Kitty Peters headshot

MaRia Popi


Maria Popi portrait of a woman standing against a pink wall

© MaRia Popi

Dee Dee Dixon

MaRia is a portrait photographer who enjoys capturing her subject's unique personas. She explains, "While photographing people and focusing on their eyes, I can almost immediately “see” their personality."

She strives to use her creativity to give her subjects the chance to "see and appreciate their own beauty in a different light." She explains, "A great picture can change a person’s outlook."

MaRia hopes the future will allow her to mix her passions for photography and travel.

Maria Popi headshot

Alex Rivera


Alex Rivera photo of a solar eclipse with clouds in the darkened sky

© Alex Rivera

You would think this is the moon.

Alex is an editorial, commercial and conceptual creator depending upon the job at hand. That includes being a cinematographer along with photography and design. Along with work for brands, Alex creates a lot of imagery within his own community, The Bronx.

“I believe that one should be able to show the world what they feel is interesting or beautiful. To shed a light on topics that are overlooked,” Alex says. “I feel that freezing an image in time and being able to feel a memory over and over again is a super power.”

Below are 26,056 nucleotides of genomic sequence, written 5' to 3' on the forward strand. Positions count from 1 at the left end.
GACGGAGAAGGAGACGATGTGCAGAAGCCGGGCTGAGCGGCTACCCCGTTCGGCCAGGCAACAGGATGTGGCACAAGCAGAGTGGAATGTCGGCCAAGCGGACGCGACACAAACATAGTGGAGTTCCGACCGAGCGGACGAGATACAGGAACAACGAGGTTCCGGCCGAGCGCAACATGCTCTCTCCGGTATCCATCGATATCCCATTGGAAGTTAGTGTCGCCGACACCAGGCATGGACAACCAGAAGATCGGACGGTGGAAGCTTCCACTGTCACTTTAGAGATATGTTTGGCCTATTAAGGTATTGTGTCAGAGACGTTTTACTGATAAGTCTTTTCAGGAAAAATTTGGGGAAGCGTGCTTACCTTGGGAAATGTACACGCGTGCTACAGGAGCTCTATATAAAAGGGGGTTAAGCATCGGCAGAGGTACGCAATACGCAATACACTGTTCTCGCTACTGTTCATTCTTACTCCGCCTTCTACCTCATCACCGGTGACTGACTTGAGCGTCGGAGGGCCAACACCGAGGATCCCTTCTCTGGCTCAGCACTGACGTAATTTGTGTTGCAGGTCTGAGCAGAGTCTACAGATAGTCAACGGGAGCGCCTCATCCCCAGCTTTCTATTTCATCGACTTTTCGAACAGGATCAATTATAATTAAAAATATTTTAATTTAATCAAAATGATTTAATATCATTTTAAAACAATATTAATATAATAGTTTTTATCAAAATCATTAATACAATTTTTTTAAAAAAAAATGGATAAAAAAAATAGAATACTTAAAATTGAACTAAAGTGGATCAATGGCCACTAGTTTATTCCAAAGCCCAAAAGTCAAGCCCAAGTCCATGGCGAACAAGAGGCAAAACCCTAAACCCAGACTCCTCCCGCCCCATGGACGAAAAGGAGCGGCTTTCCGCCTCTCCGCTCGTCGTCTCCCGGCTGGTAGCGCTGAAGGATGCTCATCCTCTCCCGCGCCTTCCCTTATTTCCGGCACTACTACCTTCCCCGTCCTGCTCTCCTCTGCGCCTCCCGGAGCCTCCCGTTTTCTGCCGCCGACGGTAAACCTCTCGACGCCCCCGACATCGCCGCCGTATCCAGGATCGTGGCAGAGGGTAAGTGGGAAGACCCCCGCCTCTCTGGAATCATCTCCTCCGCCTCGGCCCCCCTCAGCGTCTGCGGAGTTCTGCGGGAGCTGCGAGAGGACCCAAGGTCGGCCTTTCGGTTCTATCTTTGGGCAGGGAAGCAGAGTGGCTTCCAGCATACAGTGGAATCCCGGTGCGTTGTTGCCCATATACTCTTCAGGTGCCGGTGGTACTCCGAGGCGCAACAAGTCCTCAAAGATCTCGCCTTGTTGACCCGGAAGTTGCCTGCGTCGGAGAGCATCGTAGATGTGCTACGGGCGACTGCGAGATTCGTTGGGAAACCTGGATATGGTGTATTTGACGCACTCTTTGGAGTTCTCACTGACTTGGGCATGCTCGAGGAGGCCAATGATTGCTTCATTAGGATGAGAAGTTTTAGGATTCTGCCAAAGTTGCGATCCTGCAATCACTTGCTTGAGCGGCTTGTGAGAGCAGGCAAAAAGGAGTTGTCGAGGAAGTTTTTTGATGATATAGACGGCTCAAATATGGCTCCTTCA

Ask him what the future holds for him, and Alex will tell you: “I believe the future has dope projects set for me, within the boundaries of pushing my creativity to its limits.”

Alex Rivera headshot

Malike Sidibe


Malike Sidibe photo of a young woman under water, for his Mamiwata series

© Malike Sidibe

Learn more about Malike's Mamiwata series at his website.

Malike describes his work as creative portraiture. He says: “Photography is a language, and just like any other language, the more you practice it the more you learn how to speak in it, and everyone has their own way of speaking.”

Malike says his biggest accomplishment to date was getting the cover of The New York Times Magazine in July, with his coverage of the Black Lives Matter protests in New York City. Malike's imagery of the protests were also published in Time Magazine. He adds that working with the Met Museum in 2018 was a dream come true.

What does the future hold for Malike? He says, “I want to be good at what I do, and with that comes everything else. I definitely see my work evolving more.” Malike wants to add directing films and gallery exhibitions to his creative repertoire.

Malike Sidibe headshot

Gilmar Smith


Gilmar Smith photo of a boy in front of a dart board, with darts in the air around him

© Gilmar Smith

Gilmar describes her work as creative portraiture with a side of joy. Her goal is to preserve moments, tell stories and bring imagination to life in the most fun and colorful way! She says: “I love bringing adults back in contact with their inner child and creating magical worlds with kids.” Gilmar adds, “Simplicity is definitely not my style, I’m attracted to more complex things. Taking a photograph is just a step in the kind of images I create, I love building sets and post-processing is a big part of my work where I like to step out of reality and where my creativity comes out to play.”